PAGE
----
You've just completed your PADI Open Water Scuba Diver course at the Two Oceans Aquarium Dive School and are looking to get your own diving equipment (or are dropping hints about what you'd like for a gift). While some of the big-ticket items like cylinders, BCDs and regulators are easy enough to rent, many divers like to own their own basic gear items for the sake of comfort and convenience - particularly those items that serve double duty for snorkeling trips!
Let's take a look at an item that is often overlooked for its simplicity - weights!
Both scuba divers and freedivers wear some extra weights. These weights aren't to help you sink, they are to overcome the added buoyancy (i.e. "floatiness") of the wetsuit and equipment you're using, as well any belly fat you might pick up over the festive season (don't make that face).
As a general rule of thumb, scuba divers carry about 10% of their bodyweight in extra weights, but in practice, you'll tweak this amount to suit your dive gear and achieve perfect neutral buoyancy - a state where you neither sink nor float, but where you stay exactly where you want. Freedivers carry less equipment, and thus fewer weights, but still aim to reach a comfortable balance.
So, you'll want a weight solution that can be tweaked as your diving habits improve. But, you'll also want to make sure that the weights you choose are comfortable, safe and environmentally friendly.
If you have a large build, or dive with a thicker wetsuit than your peers, you might find that carrying so much additional weight on a weight belt is uncomfortable. Weight belts are fantastic safety devices - allowing you to quickly drop all your weights in an emergency, but they aren't the best solution for carrying very large amounts of weight.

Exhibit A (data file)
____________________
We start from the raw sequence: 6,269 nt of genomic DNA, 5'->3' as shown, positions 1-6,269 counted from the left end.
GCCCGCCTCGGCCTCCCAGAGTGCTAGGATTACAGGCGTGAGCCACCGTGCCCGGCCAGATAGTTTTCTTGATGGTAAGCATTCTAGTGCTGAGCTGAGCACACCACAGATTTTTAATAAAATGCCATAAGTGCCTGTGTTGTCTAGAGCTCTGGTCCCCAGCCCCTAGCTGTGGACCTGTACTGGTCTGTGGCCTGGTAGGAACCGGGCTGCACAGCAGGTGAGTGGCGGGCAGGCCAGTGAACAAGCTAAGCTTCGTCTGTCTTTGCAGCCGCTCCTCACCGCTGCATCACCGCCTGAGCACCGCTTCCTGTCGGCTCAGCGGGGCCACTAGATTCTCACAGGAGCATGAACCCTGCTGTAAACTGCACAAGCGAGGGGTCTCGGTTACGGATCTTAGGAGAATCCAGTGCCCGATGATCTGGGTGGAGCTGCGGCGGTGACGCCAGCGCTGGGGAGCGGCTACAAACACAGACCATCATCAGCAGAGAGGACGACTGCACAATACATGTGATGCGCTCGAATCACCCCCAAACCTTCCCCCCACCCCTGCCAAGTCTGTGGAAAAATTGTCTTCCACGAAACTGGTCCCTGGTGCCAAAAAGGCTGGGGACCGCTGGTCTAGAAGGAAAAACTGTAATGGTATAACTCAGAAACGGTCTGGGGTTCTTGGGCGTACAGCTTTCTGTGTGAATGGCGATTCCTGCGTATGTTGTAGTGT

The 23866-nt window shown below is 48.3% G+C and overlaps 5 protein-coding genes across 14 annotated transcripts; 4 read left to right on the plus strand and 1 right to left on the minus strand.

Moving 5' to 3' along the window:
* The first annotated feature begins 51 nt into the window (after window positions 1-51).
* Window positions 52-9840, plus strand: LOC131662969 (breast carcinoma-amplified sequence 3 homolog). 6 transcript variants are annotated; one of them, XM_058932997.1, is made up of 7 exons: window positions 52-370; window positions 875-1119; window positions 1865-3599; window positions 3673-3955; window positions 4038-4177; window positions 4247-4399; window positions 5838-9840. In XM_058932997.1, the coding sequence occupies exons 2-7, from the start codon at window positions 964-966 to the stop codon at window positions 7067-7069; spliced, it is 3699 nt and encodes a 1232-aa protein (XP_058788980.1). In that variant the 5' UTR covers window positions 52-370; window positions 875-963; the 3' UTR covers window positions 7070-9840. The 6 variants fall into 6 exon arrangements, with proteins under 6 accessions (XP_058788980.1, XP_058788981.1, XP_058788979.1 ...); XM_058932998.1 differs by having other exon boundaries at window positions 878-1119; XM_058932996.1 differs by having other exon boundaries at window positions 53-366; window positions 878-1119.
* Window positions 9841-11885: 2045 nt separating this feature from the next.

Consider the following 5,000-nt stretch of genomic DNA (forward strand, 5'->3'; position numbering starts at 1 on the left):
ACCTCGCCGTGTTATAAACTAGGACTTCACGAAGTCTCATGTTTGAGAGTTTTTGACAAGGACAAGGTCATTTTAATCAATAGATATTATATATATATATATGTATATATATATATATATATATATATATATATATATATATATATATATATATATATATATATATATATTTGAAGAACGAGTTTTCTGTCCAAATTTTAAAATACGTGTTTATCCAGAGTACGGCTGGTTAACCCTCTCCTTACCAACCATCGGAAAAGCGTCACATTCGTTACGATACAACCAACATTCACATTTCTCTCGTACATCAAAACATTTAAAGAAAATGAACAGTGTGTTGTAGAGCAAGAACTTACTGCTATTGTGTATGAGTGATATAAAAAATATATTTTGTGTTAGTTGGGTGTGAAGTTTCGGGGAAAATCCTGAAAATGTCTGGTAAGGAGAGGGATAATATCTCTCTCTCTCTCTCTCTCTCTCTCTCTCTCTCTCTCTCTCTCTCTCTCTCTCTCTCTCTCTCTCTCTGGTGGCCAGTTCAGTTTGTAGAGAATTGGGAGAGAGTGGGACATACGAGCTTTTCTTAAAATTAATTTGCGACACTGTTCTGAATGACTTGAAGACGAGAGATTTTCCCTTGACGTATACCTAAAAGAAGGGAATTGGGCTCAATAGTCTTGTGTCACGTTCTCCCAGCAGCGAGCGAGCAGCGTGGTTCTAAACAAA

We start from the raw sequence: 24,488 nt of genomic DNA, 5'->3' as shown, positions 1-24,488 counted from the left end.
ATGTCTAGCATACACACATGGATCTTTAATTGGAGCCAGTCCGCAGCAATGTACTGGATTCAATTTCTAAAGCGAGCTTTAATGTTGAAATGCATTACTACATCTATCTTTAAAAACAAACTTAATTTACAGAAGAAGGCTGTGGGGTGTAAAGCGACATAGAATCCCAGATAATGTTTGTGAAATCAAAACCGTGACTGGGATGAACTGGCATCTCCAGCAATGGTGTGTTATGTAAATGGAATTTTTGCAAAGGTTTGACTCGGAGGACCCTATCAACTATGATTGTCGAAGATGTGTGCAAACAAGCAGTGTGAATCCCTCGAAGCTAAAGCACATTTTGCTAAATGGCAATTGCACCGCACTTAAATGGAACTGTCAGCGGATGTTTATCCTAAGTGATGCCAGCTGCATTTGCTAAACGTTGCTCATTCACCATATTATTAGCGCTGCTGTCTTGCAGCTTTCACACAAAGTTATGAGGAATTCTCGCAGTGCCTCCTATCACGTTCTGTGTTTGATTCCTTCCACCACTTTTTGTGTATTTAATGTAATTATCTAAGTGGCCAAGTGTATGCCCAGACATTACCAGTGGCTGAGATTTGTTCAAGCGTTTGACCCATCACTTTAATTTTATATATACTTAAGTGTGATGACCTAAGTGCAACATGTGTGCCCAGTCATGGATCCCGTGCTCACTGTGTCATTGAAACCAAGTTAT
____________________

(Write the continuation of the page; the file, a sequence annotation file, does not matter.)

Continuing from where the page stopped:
Experienced scuba divers tend to distribute their weights more evenly around their bodies - this allows them to tweak their "trim" - the position that they keep their bodies in the water. There are a variety of options, but some popular choices include adding weights to the cylinder, adding soft weights to the pockets of a BCD, or wearing ankle weights to compensate for lightweight fins.
At the Two Oceans Aquarium, our divers use locally made Bright Weights, which are colourful, comfortable and easily customisable. The polymer lining of Bright Weights and similar coated weights have the added benefits of preventing the leaching of lead into the environment, which has been linked to the degradation of wildlife.
Bright Weights is also a partner of the Two Oceans Aquarium, supporting our Dive School, Adventure Diving, and our commercial divers with the provision of weight equipment. Thanks, Bright Weights!